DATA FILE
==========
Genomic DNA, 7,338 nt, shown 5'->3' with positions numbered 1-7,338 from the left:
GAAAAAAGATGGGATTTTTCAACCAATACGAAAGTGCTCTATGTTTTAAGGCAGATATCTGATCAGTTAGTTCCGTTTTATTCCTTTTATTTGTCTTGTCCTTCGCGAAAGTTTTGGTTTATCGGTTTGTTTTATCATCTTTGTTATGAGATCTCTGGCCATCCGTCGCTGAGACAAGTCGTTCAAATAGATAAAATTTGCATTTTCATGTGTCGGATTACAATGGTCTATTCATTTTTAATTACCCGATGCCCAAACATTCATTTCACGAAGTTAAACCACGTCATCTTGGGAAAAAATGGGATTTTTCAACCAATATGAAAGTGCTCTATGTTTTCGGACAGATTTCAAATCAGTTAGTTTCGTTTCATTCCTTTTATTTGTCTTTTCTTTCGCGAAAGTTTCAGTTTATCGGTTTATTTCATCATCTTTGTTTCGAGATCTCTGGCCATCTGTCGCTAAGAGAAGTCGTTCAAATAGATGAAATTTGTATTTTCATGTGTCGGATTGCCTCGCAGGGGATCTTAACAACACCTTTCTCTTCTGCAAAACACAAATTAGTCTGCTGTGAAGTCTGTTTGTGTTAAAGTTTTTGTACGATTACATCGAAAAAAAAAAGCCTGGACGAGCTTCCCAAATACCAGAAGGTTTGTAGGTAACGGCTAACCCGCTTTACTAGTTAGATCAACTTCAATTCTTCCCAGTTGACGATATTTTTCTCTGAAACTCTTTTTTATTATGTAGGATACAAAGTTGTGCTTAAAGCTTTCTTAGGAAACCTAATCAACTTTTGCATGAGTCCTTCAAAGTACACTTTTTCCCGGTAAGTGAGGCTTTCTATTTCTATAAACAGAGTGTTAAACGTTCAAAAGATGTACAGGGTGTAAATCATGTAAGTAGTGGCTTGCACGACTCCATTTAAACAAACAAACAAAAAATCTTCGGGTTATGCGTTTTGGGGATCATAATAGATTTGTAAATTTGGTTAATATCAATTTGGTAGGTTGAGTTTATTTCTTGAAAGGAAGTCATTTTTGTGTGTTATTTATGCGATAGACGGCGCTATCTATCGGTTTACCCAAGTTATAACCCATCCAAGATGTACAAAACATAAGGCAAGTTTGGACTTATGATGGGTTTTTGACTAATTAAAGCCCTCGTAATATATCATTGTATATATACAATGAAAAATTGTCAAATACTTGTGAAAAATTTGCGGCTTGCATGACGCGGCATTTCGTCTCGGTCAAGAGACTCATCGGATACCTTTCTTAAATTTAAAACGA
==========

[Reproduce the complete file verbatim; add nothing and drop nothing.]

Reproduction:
Genomic DNA, 7,338 nt, shown 5'->3' with positions numbered 1-7,338 from the left:
GAAAAAAGATGGGATTTTTCAACCAATACGAAAGTGCTCTATGTTTTAAGGCAGATATCTGATCAGTTAGTTCCGTTTTATTCCTTTTATTTGTCTTGTCCTTCGCGAAAGTTTTGGTTTATCGGTTTGTTTTATCATCTTTGTTATGAGATCTCTGGCCATCCGTCGCTGAGACAAGTCGTTCAAATAGATAAAATTTGCATTTTCATGTGTCGGATTACAATGGTCTATTCATTTTTAATTACCCGATGCCCAAACATTCATTTCACGAAGTTAAACCACGTCATCTTGGGAAAAAATGGGATTTTTCAACCAATATGAAAGTGCTCTATGTTTTCGGACAGATTTCAAATCAGTTAGTTTCGTTTCATTCCTTTTATTTGTCTTTTCTTTCGCGAAAGTTTCAGTTTATCGGTTTATTTCATCATCTTTGTTTCGAGATCTCTGGCCATCTGTCGCTAAGAGAAGTCGTTCAAATAGATGAAATTTGTATTTTCATGTGTCGGATTGCCTCGCAGGGGATCTTAACAACACCTTTCTCTTCTGCAAAACACAAATTAGTCTGCTGTGAAGTCTGTTTGTGTTAAAGTTTTTGTACGATTACATCGAAAAAAAAAAGCCTGGACGAGCTTCCCAAATACCAGAAGGTTTGTAGGTAACGGCTAACCCGCTTTACTAGTTAGATCAACTTCAATTCTTCCCAGTTGACGATATTTTTCTCTGAAACTCTTTTTTATTATGTAGGATACAAAGTTGTGCTTAAAGCTTTCTTAGGAAACCTAATCAACTTTTGCATGAGTCCTTCAAAGTACACTTTTTCCCGGTAAGTGAGGCTTTCTATTTCTATAAACAGAGTGTTAAACGTTCAAAAGATGTACAGGGTGTAAATCATGTAAGTAGTGGCTTGCACGACTCCATTTAAACAAACAAACAAAAAATCTTCGGGTTATGCGTTTTGGGGATCATAATAGATTTGTAAATTTGGTTAATATCAATTTGGTAGGTTGAGTTTATTTCTTGAAAGGAAGTCATTTTTGTGTGTTATTTATGCGATAGACGGCGCTATCTATCGGTTTACCCAAGTTATAACCCATCCAAGATGTACAAAACATAAGGCAAGTTTGGACTTATGATGGGTTTTTGACTAATTAAAGCCCTCGTAATATATCATTGTATATATACAATGAAAAATTGTCAAATACTTGTGAAAAATTTGCGGCTTGCATGACGCGGCATTTCGTCTCGGTCAAGAGACTCATCGGATACCTTTCTTAAATTTAAAACGA